In addition to the international surprise expressed following the successful landings, many analysts were also taken aback by the appearance of a functioning arresting gear system aboard the Liaoning. Arresting gear technology is highly prized and closely guarded. Only a very few nations possess the technology to produce a functioning system and none of them have ever expressed the slightest willingness to share this technology. The question now being asked is how China was able to produce a functioning arresting-gear system in such a short time and seemingly without any previous experience in such a difficult engineering feat?

The Liaoning was initially laid down as the Admiral Kuznetsov-class multi-role aircraft carrier Riga in Mykolav, Ukraine in 1985 for the Soviet Navy and was formally launched in late 1988 and renamed the Varyag in 1990. Work on the ship was discontinued in 1992 at a time when the ship was structurally complete, but lacked electronics and other necessary equipment.

When the Soviet Union dissolved, ownership of the ship was transferred to the Ukraine. At this time she was laid up, stripped of most vital equipment, and allowed to languish with no maintenance being performed. By 1998, she was little more than a hulk lacking engines, without a rudder or required onboard operating systems, and in a deplorable state of disrepair.

The ship was bought from the Ukraine in 1998 for $20 million by a Chinese firm ostensibly for the purpose of transforming her into a floating hotel and tourist attraction. After being towed to the Dalian Shipyard in northeastern China, she underwent an extensive refit and emerged in 2006 in the form of a PLAN aircraft carrier. The Liaoning was formally inducted into the PLAN in September 2012. This event marked China’s first foray into the rarified world of aircraft carrier operations, a highly complex endeavor mastered by only a handful of nations. Only five other nations are presently able to deploy full-size aircraft carriers capable of conducting sustained fixed-wing flight operations.

In its present configuration, Liaoning is believed to be capable of operating an air wing of 30 fixed-wing aircraft and as many as 24 rotary-wing aircraft.

A cursory glance at the new J-15 leaves little doubt that the aircraft is a close copy of the Russian Sukhoi-33. Negotiations between Russia and China for the sale of an undisclosed number of SU-33s for use by the PLAN collapsed in 2009 as a result of Russian concerns that China intended to reverse-engineer the aircraft and produce a domestically-manufactured clone. Unfortunately for the Russians, China was able to obtain an SU-33 prototype from the Ukraine and now we have an operational Chinese J-15.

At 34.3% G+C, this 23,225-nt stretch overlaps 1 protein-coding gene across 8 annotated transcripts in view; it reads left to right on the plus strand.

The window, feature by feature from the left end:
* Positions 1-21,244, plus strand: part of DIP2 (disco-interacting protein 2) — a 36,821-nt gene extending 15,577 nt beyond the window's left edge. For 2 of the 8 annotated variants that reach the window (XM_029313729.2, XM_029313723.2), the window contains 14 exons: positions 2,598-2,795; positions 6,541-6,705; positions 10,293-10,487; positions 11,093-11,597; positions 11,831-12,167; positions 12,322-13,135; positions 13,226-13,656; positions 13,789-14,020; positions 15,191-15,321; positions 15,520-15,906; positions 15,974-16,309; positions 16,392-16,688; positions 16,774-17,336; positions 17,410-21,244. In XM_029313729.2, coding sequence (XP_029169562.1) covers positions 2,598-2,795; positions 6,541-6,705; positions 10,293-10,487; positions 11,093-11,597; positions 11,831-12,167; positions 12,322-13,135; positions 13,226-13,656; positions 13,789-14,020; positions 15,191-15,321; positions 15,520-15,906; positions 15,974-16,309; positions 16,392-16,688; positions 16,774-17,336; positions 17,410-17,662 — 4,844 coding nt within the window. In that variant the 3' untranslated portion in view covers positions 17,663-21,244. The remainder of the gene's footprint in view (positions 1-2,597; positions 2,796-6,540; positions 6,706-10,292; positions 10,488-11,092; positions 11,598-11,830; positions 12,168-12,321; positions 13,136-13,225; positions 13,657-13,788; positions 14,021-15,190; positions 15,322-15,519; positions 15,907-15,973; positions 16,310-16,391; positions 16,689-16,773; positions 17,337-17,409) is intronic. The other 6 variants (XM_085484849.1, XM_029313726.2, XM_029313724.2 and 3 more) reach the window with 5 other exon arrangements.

Chinese representatives have adamantly denied that the J-15 is an SU-33 clone. While China admits the J-15’s airframe is similar to that of the SU-33, Xinhua claims that the J-15 is the result of Chinese ingenuity and innovation.

With the PLAN’s first carrier landings and take-offs, China has taken a critical step forward in its efforts to develop a credible naval force able to project Chinese power far beyond its own shores – a “blue-water” Navy so to speak. Although this latest development does not, by any means, indicate that China is now prepared to carry out full-scale naval operations combining all elements of a “traditional” carrier strike group, it does represent a significant step in that direction. Carrier-borne operations combine some of the most complex seaborne activities known to man with intricate shipboard maneuvers that sometimes seem to move with lightning speed and China still has much to learn before she will be able to deploy a combat-ready carrier strike force.

As a side note, the China-based SINA website reported that Luo Yang, the senior engineer in charge of research and development of the J-15, died suddenly of a heart attack while aboard the Liaoning for the test flight operations. Yang was chairman and general manager of AVIC Shenyang Aircraft Corporation and devoted most of his time to the development of the J-15 according to SINA.

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MV-22 Osprey Flight Operations Tested Aboard USS Nimitz

By on Wednesday, October 10th, 2012

The aircraft carrier USS Nimitz (CVN 68) received and refueled an MV-22 Osprey, a potential replacement for the C-2 Greyhound, for the first time Oct. 6.

The Osprey, assigned to Marine Medium Tiltrotor Squadron (VMM) 165, was the first from (VMM) 165 to make a carrier-based landing and was part of an on-going initiative from the Joint Program Manager Air (PMA) 275 office to increase the number of available platforms.